By mid February 1917, the south bank of the Tigris had been largely cleared of enemy fighters. However, the Turks remained well entrenched along the northern bank, from Sanna-i-Yat east of Kut-el-Amara to the Shumran peninsula to its west.
Maude devised a plan to attack the Turks on both fronts, but the initial attack on Sanna-i-Yat on February 17 failed to achieve any breakthrough. On February 22, he launched another attack on the same area, with the intention of drawing enemy soldiers away from Shumran so that British troops could cross the river from the south bank.
The 1st Seaforths (19th Infantry) Brigade, 7th (Meerut) Division stood to arms at 5.30am that day and at 6.30am the British artillery began to bombard the enemy’s camp behind their trench line and heavy fighting ensued.
During intensive fighting, the first two lines of Turkish trenches were seized. Although the enemy counter-attacked and temporarily regained some of their trenches, they were eventually driven out again.
It was during this fighting that Steele showed such exceptional bravery that he was, in the words of his letter home to his parents, “recommended for something”. That something was none other than Britain and the Commonwealth’s most prestigious award for bravery in the presence of the enemy. In fact, Steele’s VC was announced in The London Gazette on June 8 1917 when his citation stated:
“For most conspicuous bravery and devotion to duty. At a critical moment when a strong enemy counter-attack had temporarily regained some of the captured trenches, Sjt. Steele rushed forward and assisted a comrade to carry a machine gun into position. He kept the gun in action till relieved, being mainly instrumental in keeping the remainder of the line intact.
“Some hours later another strong attack enabled the enemy to reoccupy a portion of the captured trenches. Again Sjt. Steele showed the greatest bravery, and by personal valour and example was able to rally troops who were wavering. He encouraged them to remain in their trenches and led a number of them forward, thus greatly helping to re- establish our line. On this occasion he was severely wounded.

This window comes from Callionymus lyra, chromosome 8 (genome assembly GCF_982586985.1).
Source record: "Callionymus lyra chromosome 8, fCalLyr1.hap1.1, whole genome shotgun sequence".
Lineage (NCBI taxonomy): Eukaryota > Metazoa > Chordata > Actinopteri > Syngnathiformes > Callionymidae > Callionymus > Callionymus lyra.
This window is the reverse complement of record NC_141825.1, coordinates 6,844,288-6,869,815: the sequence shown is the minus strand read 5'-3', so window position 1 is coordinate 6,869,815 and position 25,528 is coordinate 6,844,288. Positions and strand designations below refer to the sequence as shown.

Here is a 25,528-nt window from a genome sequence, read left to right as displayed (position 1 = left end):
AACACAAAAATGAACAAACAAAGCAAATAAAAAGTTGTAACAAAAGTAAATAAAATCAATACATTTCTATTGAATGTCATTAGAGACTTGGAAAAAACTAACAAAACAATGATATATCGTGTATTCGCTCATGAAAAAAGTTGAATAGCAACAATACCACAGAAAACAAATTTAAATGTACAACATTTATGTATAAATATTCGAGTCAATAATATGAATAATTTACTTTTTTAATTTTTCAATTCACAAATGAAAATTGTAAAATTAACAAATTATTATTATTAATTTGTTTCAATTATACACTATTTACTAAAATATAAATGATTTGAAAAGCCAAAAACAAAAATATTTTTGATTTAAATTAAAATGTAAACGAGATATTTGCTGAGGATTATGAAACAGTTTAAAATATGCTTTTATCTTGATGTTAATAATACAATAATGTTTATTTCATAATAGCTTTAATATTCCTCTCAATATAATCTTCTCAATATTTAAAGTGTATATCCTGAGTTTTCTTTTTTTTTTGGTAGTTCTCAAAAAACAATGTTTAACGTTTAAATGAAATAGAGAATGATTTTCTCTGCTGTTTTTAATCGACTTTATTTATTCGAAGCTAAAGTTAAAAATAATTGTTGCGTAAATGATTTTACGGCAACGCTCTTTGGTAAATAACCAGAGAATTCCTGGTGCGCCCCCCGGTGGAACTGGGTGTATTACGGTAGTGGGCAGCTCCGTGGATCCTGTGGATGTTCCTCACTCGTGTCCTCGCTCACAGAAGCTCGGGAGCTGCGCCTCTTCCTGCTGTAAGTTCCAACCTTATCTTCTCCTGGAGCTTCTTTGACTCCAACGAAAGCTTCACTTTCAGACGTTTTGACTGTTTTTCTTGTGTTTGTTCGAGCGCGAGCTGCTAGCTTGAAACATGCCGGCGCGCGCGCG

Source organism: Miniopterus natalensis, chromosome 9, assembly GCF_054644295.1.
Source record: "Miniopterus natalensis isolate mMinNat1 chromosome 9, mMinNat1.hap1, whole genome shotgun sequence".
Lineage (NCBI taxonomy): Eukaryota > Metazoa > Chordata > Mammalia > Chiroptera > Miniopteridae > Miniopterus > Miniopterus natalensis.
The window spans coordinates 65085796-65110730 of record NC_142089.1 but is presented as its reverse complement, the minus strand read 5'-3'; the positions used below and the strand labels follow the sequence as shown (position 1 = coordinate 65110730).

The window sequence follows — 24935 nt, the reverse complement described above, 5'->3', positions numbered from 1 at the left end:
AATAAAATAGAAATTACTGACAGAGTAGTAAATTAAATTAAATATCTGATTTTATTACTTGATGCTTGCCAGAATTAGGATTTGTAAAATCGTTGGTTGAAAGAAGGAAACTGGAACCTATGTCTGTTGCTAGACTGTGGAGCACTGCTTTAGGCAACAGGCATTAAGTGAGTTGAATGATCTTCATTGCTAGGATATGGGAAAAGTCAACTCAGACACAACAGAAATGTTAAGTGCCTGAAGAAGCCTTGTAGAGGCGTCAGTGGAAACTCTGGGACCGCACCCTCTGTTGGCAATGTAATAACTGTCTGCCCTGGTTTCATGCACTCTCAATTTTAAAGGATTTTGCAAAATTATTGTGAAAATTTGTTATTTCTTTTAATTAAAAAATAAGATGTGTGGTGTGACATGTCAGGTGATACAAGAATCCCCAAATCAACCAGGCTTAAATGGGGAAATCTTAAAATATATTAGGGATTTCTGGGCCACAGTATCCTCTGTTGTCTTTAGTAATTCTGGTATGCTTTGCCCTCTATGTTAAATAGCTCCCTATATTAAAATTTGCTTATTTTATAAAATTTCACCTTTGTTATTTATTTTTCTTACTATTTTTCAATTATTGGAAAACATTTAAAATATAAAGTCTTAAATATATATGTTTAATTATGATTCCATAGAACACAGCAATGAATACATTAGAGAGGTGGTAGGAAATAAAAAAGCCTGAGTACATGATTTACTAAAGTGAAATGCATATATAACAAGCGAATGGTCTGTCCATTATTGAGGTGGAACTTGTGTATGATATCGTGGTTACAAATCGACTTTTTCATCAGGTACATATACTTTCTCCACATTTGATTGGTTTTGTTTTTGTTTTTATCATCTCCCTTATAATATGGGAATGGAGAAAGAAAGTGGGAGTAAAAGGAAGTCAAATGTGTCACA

“These acts of valour were performed under heavy artillery and rifle fire.”
Steele, by then aged 26, received no less than 12 separate wounds during his VC action and was treated for his severe injuries in Malpa hospital, India.
His bravery and that of his comrades was, however, richly rewarded . On February 24 1917, two days after Steele’s VC action, Maude and his forces re-entered Kut-el-Almara and on March 11 Baghdad fell to the British.
The Oldham Chronicle quickly picked up on its local hero publishing an article in which they described Steele as “a gallant sergeant…of a most retiring disposition”. The paper’s report said “this sergeant received a telegram from the sergeant’s battalion headquarters last evening telling them of the award and asking him to send at once a photograph of Thomas who by the way had been offered a commission.”
During Steele’s VC action, he had been greatly helped to encourage the Indian troops by Private Joseph Winder, who was awarded the Distinguished Conduct Medal (DCM) and the French Médaille Militaire.
The citation for Winder’s DCM stated:
“For conspicuous gallantry and devotion to duty. He went forward under very heavy fire and assisted in establishing a machine-gun in the enemy’s second line. During the rest of the day he repeatedly carried messages and ammunition across ‘no man’s land’.”